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Pakistan Premier's Brother Is Shot to Death by Police

Asia: Death of Benazir Bhutto's estranged sibling ends fierce rivalry for political mantle of their late father.


NEW DELHI — Pakistani Prime Minister Benazir Bhutto's estranged younger brother and political rival, Murtaza, was shot and killed in a gun battle with police Friday evening near his home in the southern port city of Karachi, authorities said.

The 42-year-old Bhutto died on the operating table at a private hospital as doctors tried to remove a bullet from his neck, said Arfi Elahi, deputy police commissioner for Karachi's southern district.

"How could this happen?" Murtaza's young Palestinian wife, Ghanva, sobbed as she announced his death to hundreds of friends and supporters who had gathered outside Mideast Hospital.

The prime minister rushed from Islamabad, the capital, to Karachi, reaching the city early this morning. "As you can imagine, she is very upset," Bashir Riaz, a family friend, told the Associated Press.

Murtaza Bhutto's death brought to an end the fierce rivalry between him and his sister for the political mantle of their late father, former Prime Minister Zulfikar Ali Bhutto, and was the latest tragedy to strike the prominent and wealthy land-holding clan from Pakistan's southern Sindh province.

Authorities said the gunfight broke out at 8:40 p.m. near Bhutto's residence in Karachi's exclusive seaside Clifton district when three cars bringing him and some followers home from a reception failed to stop for roadblocks.

According to police, Bhutto's followers fired on them when they were ordered to halt. Officers returned fire, and Bhutto was hit six times in the neck, arms and stomach, police said.

Four of Bhutto's followers were killed by gunfire. Seven other people, including two police officers, were wounded.

Shoaib Suddle, deputy inspector general of police, said officers had insisted on examining the vehicles because of tightened security imposed in violence-plagued Karachi after three bombings Wednesday that killed one person and injured at least three others.

Police accused Murtaza Bhutto's political faction of responsibility for the blasts. Hours before his death, Bhutto denied involvement and told reporters that police had arrested at least 70 members of his group in the previous 24 hours. He charged police with staging the bombings.

In 1977, Zulfikar Ali Bhutto, who founded the Pakistan People's Party, was ousted from power in a bloodless coup by Gen. Zia ul-Haq. He was hanged two years later.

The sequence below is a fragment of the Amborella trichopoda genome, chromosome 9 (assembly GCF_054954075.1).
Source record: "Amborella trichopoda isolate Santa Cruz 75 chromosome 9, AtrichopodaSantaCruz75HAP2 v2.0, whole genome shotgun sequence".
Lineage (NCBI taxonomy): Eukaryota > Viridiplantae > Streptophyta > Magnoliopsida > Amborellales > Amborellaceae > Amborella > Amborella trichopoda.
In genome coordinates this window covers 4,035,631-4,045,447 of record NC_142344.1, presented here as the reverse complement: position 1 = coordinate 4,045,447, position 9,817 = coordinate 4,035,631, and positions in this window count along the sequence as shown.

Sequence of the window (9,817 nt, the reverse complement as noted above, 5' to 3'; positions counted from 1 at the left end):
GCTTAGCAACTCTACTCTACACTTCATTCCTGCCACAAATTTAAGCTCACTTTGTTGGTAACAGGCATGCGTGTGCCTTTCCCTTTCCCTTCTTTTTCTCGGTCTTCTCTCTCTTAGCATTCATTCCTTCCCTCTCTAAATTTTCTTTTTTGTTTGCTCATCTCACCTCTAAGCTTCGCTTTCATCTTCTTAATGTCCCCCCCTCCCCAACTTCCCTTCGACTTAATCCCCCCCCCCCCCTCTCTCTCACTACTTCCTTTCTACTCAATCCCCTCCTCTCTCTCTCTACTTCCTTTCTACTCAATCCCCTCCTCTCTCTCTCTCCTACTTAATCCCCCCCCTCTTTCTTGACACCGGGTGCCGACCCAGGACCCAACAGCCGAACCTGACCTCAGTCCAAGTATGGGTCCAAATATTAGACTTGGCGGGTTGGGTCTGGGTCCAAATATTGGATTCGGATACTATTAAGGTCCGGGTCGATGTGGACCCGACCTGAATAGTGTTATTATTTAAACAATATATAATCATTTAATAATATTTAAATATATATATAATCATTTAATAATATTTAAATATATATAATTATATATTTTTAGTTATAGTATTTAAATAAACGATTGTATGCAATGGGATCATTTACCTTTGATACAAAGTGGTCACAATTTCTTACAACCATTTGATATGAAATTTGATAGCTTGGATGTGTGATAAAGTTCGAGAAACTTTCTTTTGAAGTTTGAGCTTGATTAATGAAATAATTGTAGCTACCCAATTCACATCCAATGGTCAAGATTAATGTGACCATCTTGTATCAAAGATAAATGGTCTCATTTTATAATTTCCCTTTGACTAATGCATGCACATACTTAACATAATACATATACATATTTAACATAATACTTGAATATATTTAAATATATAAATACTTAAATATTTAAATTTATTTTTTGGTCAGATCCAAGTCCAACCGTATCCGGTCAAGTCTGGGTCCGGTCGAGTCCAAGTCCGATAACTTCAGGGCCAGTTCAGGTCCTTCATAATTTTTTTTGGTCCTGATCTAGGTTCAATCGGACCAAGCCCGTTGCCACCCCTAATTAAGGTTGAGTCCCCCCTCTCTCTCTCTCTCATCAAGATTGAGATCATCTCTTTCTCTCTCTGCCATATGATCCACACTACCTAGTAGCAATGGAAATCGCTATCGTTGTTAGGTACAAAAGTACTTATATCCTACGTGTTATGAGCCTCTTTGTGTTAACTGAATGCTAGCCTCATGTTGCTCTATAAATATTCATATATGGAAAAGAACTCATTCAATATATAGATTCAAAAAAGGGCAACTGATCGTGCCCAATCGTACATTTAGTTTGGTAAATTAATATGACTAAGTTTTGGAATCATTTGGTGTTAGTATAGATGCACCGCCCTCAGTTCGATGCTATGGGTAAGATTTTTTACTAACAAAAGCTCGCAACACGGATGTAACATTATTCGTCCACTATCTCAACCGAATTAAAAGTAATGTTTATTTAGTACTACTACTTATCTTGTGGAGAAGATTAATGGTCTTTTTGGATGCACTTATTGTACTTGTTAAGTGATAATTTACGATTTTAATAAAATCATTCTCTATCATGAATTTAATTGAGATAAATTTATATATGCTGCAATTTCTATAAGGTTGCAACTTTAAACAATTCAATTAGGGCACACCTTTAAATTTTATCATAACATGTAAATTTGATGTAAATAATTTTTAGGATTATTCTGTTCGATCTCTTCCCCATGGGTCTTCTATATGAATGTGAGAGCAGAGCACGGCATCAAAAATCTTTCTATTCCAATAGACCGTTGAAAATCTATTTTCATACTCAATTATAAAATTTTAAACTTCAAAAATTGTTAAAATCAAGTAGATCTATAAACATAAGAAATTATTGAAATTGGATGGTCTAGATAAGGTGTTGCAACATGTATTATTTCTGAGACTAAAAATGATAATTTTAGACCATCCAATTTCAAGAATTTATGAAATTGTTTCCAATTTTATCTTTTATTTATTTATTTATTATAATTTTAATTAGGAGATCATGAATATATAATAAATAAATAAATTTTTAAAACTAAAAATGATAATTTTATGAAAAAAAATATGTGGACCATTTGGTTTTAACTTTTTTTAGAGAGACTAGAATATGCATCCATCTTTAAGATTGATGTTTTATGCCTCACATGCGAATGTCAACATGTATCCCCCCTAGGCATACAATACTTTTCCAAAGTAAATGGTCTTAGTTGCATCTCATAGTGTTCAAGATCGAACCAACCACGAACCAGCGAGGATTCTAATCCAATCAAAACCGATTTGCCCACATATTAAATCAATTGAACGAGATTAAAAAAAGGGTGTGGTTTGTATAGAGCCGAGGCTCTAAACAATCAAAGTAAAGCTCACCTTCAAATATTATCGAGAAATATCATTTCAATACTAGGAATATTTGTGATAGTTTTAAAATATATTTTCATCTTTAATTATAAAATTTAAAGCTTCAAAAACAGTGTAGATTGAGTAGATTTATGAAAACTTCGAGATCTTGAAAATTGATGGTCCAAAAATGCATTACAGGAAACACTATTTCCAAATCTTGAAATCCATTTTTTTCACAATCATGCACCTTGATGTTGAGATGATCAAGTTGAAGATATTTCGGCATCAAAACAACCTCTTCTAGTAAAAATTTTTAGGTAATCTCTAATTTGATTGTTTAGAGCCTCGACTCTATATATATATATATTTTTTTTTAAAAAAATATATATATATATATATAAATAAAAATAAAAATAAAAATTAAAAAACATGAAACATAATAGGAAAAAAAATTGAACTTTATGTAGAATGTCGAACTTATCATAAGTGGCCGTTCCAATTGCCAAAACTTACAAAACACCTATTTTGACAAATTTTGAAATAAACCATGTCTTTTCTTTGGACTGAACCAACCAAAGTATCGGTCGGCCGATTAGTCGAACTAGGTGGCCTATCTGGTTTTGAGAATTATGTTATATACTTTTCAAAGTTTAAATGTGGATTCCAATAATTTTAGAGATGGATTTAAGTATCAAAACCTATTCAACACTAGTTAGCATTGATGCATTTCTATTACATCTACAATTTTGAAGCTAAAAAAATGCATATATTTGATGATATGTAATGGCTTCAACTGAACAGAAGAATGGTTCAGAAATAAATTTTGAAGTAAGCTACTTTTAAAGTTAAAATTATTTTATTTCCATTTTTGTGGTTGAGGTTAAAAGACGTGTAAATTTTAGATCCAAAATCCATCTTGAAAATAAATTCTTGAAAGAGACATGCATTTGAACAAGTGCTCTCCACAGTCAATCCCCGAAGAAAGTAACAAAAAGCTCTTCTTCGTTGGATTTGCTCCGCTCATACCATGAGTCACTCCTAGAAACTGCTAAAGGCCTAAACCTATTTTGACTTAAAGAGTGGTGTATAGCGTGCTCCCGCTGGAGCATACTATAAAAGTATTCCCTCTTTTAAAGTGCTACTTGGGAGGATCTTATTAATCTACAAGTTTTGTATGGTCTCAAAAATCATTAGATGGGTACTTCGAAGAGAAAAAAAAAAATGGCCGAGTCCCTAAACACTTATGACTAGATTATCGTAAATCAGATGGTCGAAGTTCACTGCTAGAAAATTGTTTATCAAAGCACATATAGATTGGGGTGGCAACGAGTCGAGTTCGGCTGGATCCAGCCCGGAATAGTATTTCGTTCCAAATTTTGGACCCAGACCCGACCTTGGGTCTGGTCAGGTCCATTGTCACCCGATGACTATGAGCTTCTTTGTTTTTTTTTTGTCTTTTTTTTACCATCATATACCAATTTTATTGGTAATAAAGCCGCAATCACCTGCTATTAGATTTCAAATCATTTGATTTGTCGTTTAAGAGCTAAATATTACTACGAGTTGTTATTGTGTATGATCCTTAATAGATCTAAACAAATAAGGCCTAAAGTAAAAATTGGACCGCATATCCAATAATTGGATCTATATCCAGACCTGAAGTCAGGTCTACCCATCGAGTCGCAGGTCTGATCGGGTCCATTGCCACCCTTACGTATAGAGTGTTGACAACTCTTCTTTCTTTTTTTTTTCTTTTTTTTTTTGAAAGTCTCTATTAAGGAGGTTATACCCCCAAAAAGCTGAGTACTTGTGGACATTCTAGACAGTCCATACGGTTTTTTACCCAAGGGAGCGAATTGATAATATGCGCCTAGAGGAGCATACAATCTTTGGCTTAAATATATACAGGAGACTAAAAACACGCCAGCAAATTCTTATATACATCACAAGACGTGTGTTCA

Along with his younger brother, Shahnawaz, Murtaza Bhutto fled abroad and organized an underground resistance group to avenge their father's death and combat Zia's authoritarian rule. In 1986, Shahnawaz died in southern France, apparently from poisoning.


Benazir, now 43, tried to carry on the struggle from inside Pakistan, spending five years in jail and earning the loyalty of most PPP members for her bravery. After Zia died in a 1988 plane crash, Benazir led the party to victory and became the first woman ever elected to head a Muslim country. After 20 months, she lost power, but she returned to office in 1993.

Benazir and Murtaza had been estranged since 1993, when he returned to Pakistan after 16 years of self-imposed exile in Syria. He had been accused of involvement in a 1981 airline hijacking and a string of other criminal acts dating back to the Zia era, and his sister insisted he clear his name in court. He accused her of harassment.

Murtaza Bhutto was found innocent of most charges. While free on bail last year, he formed the rival Shaheed Bhutto faction of the PPP. The siblings' mother, Nusrat, sided with her son, but his party failed to rally popular support.

Murtaza Bhutto accused his sister of joining forces with the men responsible for their father's death. He also intensified his criticism of her alleged corruption and misrule as Pakistan's parliamentary opposition began pressing for her removal by presidential decree.

On July 7, Benazir and Murtaza met for the first time in six years. "There are no disputes among us in the family," Murtaza said at the time. "It's not something personal, but we have political differences."

After Friday's gun battle, a curfew was clamped on Clifton, where many of Karachi's richest citizens and foreign diplomats live. Hundreds of police and paramilitary troops in bulletproof vests patrolled the area.

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